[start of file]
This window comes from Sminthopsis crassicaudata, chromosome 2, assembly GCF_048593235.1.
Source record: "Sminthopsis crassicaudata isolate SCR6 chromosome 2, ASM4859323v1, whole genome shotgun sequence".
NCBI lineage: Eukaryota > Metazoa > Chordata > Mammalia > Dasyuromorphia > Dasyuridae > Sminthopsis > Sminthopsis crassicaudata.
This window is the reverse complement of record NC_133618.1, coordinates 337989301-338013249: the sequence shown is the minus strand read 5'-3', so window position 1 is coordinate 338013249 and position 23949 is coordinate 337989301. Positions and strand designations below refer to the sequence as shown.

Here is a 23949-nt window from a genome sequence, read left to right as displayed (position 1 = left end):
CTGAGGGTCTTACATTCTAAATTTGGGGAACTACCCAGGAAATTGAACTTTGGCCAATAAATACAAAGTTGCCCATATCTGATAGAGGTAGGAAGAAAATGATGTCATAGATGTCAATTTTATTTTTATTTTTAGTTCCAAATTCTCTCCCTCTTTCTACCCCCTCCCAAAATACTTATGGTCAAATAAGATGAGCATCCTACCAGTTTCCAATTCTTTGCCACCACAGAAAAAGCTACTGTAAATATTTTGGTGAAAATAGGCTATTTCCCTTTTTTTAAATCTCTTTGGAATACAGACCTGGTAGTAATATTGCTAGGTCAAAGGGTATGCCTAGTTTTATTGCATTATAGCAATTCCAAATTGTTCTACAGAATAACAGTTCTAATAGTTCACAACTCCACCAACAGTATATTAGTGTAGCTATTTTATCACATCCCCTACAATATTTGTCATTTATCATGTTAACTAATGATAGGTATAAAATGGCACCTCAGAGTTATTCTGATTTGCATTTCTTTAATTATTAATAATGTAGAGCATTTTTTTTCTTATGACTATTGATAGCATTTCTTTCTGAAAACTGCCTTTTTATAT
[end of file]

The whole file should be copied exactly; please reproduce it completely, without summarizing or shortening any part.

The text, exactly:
This window comes from Sminthopsis crassicaudata, chromosome 2, assembly GCF_048593235.1.
Source record: "Sminthopsis crassicaudata isolate SCR6 chromosome 2, ASM4859323v1, whole genome shotgun sequence".
NCBI lineage: Eukaryota > Metazoa > Chordata > Mammalia > Dasyuromorphia > Dasyuridae > Sminthopsis > Sminthopsis crassicaudata.
This window is the reverse complement of record NC_133618.1, coordinates 337989301-338013249: the sequence shown is the minus strand read 5'-3', so window position 1 is coordinate 338013249 and position 23949 is coordinate 337989301. Positions and strand designations below refer to the sequence as shown.

Here is a 23949-nt window from a genome sequence, read left to right as displayed (position 1 = left end):
CTGAGGGTCTTACATTCTAAATTTGGGGAACTACCCAGGAAATTGAACTTTGGCCAATAAATACAAAGTTGCCCATATCTGATAGAGGTAGGAAGAAAATGATGTCATAGATGTCAATTTTATTTTTATTTTTAGTTCCAAATTCTCTCCCTCTTTCTACCCCCTCCCAAAATACTTATGGTCAAATAAGATGAGCATCCTACCAGTTTCCAATTCTTTGCCACCACAGAAAAAGCTACTGTAAATATTTTGGTGAAAATAGGCTATTTCCCTTTTTTTAAATCTCTTTGGAATACAGACCTGGTAGTAATATTGCTAGGTCAAAGGGTATGCCTAGTTTTATTGCATTATAGCAATTCCAAATTGTTCTACAGAATAACAGTTCTAATAGTTCACAACTCCACCAACAGTATATTAGTGTAGCTATTTTATCACATCCCCTACAATATTTGTCATTTATCATGTTAACTAATGATAGGTATAAAATGGCACCTCAGAGTTATTCTGATTTGCATTTCTTTAATTATTAATAATGTAGAGCATTTTTTTTCTTATGACTATTGATAGCATTTCTTTCTGAAAACTGCCTTTTTATAT